lhm ch05 62-81 - cengage

of 20 /20
5 CHAPTER Consumer Decision Making Learning Outcomes LO 1 Explain why marketing managers should under- stand consumer behavior LO 2 Analyze the components of the consumer decision-making process LO 3 Identify the types of consumer buying decisions and discuss the significance of consumer involvement LO 4 Identify and understand the cultural factors that affect consumer buying decisions LO 5 Identify and understand the social factors that affect consumer buying decisions LO 6 Identify and understand the individual factors that affect consumer buying decisions LO 7 Identify and understand the psychological factors that affect consumer buying decisions

Author: others

Post on 03-Feb-2022




0 download

Embed Size (px)


LHM_ch05_62-81.qxpConsumer Decision Making
stand consumer behavior
LO2 Analyze the components of the consumer decision-making process
LO3 Identify the types of consumer buying decisions and discuss the significance of consumer involvement
LO4 Identify and understand the cultural factors that affect consumer buying decisions
LO5 Identify and understand the social factors that affect consumer buying decisions
LO6 Identify and understand the individual factors that affect consumer buying decisions
LO7 Identify and understand the psychological factors that affect consumer buying decisions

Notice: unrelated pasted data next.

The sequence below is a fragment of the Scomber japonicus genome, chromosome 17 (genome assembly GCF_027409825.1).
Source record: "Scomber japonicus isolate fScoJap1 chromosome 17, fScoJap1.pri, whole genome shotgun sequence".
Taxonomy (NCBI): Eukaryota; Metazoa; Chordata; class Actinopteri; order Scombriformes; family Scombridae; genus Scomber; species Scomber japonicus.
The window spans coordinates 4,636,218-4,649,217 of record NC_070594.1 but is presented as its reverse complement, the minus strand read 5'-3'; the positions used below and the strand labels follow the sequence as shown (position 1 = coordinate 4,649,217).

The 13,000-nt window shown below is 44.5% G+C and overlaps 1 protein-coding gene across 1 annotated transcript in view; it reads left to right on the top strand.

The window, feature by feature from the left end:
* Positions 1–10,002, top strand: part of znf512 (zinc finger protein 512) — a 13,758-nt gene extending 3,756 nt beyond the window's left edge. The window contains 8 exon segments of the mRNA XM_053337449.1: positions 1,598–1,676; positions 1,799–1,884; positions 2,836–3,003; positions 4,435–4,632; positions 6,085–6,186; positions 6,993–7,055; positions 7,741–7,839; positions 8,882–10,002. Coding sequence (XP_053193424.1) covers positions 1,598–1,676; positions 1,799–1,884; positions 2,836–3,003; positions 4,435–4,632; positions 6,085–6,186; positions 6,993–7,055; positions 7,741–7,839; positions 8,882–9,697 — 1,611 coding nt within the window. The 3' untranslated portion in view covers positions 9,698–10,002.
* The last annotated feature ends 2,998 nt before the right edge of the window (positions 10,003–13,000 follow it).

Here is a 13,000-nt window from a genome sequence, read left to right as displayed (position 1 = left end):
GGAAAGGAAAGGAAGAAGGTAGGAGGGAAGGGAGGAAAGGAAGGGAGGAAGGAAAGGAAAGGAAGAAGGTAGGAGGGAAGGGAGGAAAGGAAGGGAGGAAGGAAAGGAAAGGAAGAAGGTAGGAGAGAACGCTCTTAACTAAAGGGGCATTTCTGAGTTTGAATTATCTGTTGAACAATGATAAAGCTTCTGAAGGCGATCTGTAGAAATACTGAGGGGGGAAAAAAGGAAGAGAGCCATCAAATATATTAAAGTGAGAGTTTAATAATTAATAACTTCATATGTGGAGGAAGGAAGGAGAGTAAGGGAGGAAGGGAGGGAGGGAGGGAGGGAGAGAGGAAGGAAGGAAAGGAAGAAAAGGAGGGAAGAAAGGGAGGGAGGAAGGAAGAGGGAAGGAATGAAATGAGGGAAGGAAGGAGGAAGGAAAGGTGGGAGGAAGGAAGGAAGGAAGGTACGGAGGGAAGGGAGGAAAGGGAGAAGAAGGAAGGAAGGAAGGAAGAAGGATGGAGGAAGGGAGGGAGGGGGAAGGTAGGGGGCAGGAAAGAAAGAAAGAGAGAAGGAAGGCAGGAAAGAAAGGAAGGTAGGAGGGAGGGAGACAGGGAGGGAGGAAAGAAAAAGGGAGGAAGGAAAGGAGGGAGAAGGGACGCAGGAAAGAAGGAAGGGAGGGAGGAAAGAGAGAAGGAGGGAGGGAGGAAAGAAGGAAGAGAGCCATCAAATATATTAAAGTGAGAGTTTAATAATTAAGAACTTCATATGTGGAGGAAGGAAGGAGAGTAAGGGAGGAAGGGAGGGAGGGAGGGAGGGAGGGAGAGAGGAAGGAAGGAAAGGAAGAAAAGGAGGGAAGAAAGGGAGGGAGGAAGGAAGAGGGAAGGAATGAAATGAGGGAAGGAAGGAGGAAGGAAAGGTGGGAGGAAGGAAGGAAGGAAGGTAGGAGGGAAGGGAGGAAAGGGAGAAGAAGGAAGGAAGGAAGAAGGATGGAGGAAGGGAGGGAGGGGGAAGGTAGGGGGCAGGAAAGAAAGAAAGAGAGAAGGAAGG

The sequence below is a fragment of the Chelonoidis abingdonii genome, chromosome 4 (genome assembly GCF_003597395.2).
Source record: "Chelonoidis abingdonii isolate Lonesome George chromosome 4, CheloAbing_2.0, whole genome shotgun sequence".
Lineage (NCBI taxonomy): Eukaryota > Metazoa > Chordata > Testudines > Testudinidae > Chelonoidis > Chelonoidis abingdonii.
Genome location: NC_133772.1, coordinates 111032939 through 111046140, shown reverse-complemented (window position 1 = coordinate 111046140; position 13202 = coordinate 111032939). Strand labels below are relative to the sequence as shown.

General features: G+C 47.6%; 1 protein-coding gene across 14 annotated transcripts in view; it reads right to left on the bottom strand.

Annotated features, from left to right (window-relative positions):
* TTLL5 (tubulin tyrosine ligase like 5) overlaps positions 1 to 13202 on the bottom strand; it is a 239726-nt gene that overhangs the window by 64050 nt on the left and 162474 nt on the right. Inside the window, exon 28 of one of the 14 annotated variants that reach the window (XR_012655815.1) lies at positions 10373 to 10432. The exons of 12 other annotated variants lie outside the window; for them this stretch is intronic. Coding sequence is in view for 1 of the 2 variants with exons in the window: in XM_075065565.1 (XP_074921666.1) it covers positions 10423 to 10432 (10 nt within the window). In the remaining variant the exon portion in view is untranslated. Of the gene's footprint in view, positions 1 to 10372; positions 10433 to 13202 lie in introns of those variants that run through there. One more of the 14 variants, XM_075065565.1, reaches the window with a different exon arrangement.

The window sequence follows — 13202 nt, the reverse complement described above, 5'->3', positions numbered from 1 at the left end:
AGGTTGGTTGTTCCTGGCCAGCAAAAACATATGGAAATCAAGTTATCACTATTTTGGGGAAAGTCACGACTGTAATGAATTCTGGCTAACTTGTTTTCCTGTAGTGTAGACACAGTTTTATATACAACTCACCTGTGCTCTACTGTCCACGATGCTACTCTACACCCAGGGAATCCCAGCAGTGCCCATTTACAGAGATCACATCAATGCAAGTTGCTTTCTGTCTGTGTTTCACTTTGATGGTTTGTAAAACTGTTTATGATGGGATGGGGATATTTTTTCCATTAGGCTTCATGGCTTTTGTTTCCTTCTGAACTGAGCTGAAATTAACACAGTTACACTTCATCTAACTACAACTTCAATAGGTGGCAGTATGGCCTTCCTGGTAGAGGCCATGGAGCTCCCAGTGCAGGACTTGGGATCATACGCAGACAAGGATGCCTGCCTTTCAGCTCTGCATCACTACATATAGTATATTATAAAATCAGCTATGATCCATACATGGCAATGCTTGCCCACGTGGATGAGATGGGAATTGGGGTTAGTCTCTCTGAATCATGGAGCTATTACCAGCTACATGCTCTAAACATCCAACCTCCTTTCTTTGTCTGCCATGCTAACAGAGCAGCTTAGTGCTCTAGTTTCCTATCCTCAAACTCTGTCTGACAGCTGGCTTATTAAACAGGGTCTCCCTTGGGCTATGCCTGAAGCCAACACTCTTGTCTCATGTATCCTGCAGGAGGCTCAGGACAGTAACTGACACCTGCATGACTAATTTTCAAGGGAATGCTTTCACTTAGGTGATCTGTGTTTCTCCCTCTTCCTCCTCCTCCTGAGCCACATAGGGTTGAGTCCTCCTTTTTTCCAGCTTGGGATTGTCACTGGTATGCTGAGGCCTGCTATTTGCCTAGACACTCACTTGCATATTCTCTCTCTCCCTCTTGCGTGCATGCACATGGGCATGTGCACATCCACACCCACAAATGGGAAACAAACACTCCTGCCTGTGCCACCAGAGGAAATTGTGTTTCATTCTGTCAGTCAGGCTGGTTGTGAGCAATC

LHM_ch05_62-81.qxp 1/2/07 8:51 AM Page 62
CHAPTER 5 Consumer Decision Making 6 3
The Importance of Understanding Consumer Behavior Consumers’ product and ser- vice preferences are constantly changing. In order to address this constant state of flux and to create a proper marketing mix for a well-defined market, marketing managers must have a thorough knowledge of consumer behav- ior. Consumer behavior describes how consumers make purchase decisions and how they use and dispose of the purchased goods or services. The study of consumer behavior also includes an analysis of factors that influ- ence purchase decisions and product use.
Understanding how consumers make purchase decisions can help marketing managers in several ways. For example, if a manager knows through research that gas mileage is the most important attribute for a certain target market, the manufac- turer can redesign the product to meet that criterion. If the firm cannot change the design in the short run, it can use promotion in an effort to change consumers’ deci- sion-making criteria. When Virgin Mobile realized that Gen Yers were looking for more flexibility and convenience and more value-added services than traditional mobile phone plans offered, the company redesigned its marketing strategy to more closely matched targeted consumers’ needs, wants, and desires.